Finding out whether a property is leasehold or freehold is an essential part of the buying process, but many people struggle with what the difference between the two actually is. Here we take a look at both types of tenure and explore the implications of each in detail.


Probably the more straightforward of the two types of ‘interest in the land’ is freehold. Being the freeholder means that you not only own the bricks and mortar that makes up the property, you also own the land upon which the building stands, too. This is outright ownership and it will be your name that appears on the land registry as the freeholder.

Owning the freehold has several distinct advantages, and for the majority of buyers it is the preferred option. With a freehold property you will not have to deal with a landlord or be required to pay any of the charges associated with having one. No annual ground rent will be due, nor will you have to worry about the property falling into disrepair through the neglect of the landlord.

However, while buying a freehold property has some definite benefits, you will have to shoulder the cost of maintaining both the land and the property yourself. This is something that should be considered prior to purchasing as you will be liable for any repairs that need to be made while you own the freehold. 

While it is true that the majority of whole houses on the market are freehold, there are a few exceptions to this rule. Newer schemes, such as shared ownership, have led to some houses being offered as leasehold properties rather than freehold, with housing associations acting as landlords. That being said, if you are simply looking to purchase a house on the open market, the chances are good that it will be a freehold property you will be buying.


Flats and maisonettes across England and Wales are generally offered on a leasehold basis.

When you take on a leasehold property, you own a temporary right to live in the home and occupy the land upon which it sits. This agreement is commonly referred to as a lease and the length for which it runs will be for a set period of time. In the past, leases were usually granted for a fixed term of 99 years; more recently, however, this period is frequently increased to 125 years.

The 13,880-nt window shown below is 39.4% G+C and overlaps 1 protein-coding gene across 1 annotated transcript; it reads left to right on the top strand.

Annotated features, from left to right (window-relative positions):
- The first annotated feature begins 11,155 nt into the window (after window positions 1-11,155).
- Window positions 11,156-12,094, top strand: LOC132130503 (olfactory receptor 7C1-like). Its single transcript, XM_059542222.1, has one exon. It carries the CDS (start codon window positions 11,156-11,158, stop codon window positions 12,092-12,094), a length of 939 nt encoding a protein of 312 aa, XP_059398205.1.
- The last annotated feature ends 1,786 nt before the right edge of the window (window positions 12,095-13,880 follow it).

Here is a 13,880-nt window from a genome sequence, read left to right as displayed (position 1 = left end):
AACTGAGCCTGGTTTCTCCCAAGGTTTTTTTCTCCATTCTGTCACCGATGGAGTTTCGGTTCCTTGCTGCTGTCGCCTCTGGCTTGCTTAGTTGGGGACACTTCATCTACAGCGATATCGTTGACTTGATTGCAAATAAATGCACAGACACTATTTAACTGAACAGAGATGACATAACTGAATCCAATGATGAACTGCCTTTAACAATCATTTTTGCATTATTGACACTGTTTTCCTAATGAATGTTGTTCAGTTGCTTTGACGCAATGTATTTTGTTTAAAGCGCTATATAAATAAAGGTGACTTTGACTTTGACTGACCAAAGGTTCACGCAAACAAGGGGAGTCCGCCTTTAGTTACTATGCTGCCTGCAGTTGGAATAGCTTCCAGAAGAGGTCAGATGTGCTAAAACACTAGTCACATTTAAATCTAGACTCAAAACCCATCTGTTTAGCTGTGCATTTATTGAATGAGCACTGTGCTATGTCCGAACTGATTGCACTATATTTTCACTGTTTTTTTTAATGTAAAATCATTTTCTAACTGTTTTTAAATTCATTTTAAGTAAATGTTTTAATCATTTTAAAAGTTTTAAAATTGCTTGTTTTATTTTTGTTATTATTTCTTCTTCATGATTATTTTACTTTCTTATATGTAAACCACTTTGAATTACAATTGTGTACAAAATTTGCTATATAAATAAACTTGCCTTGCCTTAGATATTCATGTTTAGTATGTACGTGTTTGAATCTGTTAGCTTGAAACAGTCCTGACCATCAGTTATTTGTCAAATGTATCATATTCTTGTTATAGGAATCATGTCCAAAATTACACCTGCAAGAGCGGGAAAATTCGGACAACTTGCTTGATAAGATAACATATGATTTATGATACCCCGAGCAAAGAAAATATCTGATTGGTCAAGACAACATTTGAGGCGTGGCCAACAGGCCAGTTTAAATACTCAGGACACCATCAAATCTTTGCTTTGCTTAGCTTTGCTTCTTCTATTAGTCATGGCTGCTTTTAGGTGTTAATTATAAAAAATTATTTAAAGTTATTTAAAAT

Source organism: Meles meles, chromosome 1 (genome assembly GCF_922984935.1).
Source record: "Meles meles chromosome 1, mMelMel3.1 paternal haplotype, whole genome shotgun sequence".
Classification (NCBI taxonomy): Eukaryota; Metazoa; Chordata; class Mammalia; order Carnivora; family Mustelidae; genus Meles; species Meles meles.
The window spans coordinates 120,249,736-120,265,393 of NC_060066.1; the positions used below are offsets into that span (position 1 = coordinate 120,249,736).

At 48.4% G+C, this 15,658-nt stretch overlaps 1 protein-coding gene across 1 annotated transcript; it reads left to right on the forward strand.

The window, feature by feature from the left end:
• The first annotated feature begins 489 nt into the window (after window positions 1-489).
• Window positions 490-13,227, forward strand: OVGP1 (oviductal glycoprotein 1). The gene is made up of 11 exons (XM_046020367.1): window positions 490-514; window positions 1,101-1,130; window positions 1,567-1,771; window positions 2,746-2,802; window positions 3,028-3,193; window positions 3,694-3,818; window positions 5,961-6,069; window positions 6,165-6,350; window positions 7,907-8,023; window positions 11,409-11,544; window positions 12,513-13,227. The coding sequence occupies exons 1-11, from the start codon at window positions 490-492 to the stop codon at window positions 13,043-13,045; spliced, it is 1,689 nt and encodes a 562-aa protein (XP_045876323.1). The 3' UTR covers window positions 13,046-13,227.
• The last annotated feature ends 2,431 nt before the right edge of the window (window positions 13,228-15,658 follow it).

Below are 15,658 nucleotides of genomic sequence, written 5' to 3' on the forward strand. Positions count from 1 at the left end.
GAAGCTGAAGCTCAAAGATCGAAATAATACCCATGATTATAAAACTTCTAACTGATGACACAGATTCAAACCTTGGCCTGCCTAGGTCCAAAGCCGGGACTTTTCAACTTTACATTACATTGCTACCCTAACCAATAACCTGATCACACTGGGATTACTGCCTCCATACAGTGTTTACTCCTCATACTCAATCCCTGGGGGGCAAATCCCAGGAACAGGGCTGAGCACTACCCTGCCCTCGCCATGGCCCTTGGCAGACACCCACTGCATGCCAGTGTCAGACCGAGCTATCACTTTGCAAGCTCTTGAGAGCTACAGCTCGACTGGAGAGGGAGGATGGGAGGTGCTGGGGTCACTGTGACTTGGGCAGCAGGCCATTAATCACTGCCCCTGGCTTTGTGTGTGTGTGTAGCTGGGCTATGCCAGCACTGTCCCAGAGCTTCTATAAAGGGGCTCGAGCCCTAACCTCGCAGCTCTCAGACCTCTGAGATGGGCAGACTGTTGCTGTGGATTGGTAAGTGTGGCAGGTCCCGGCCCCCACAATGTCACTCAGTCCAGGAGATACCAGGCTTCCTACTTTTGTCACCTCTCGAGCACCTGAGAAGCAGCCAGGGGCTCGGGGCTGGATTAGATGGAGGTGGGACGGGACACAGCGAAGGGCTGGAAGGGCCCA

The length of the lease is vitally important and you should keep in mind the fact that you will be taking over the lease from the previous owner when you buy a leasehold property. Lease length can affect your ability to obtain a mortgage and have a considerable impact on the property’s resale value, too.

As a general rule of thumb, look out for a lease that will not drop below the 80-year mark while you are living in the property. It’s worth bearing in mind that you can ask the vendor to extend the length of the lease prior to purchase, and doing so could save you a huge amount of money.

Once you have lived in the property for two years or more, you may be able to obtain an extension to your lease by serving a S42 Notice on the freeholder. This is usually referred to as a Statutory Lease Extension and you can read more about how the process works here.


The key difference between leasehold and freehold properties, then, is the fact that one is held for a temporary period (leasehold) while the other is permanent (freehold). Although the temporary period may last for many years, the fact remains that someone else effectively owns the property and the land upon which it is built. 

The reason why this is so important to the purchaser is because the constantly declining lease could be seen as a diminishing asset, whereas a freehold property will hold its value - providing the overall housing market is stable. Having said that, this will only affect properties with shorter leases, as those at the beginning of their lease should perform in pretty much the same fashion as a freehold property. 

If you still have questions about the leasehold/freehold conundrum, our team of experts are always on hand to answer your queries. Give them a call today on 020 8989 2091 (Wanstead office) or 020 8504 5403 (Buckhurst Hill).

Leasehold and freehold whats the difference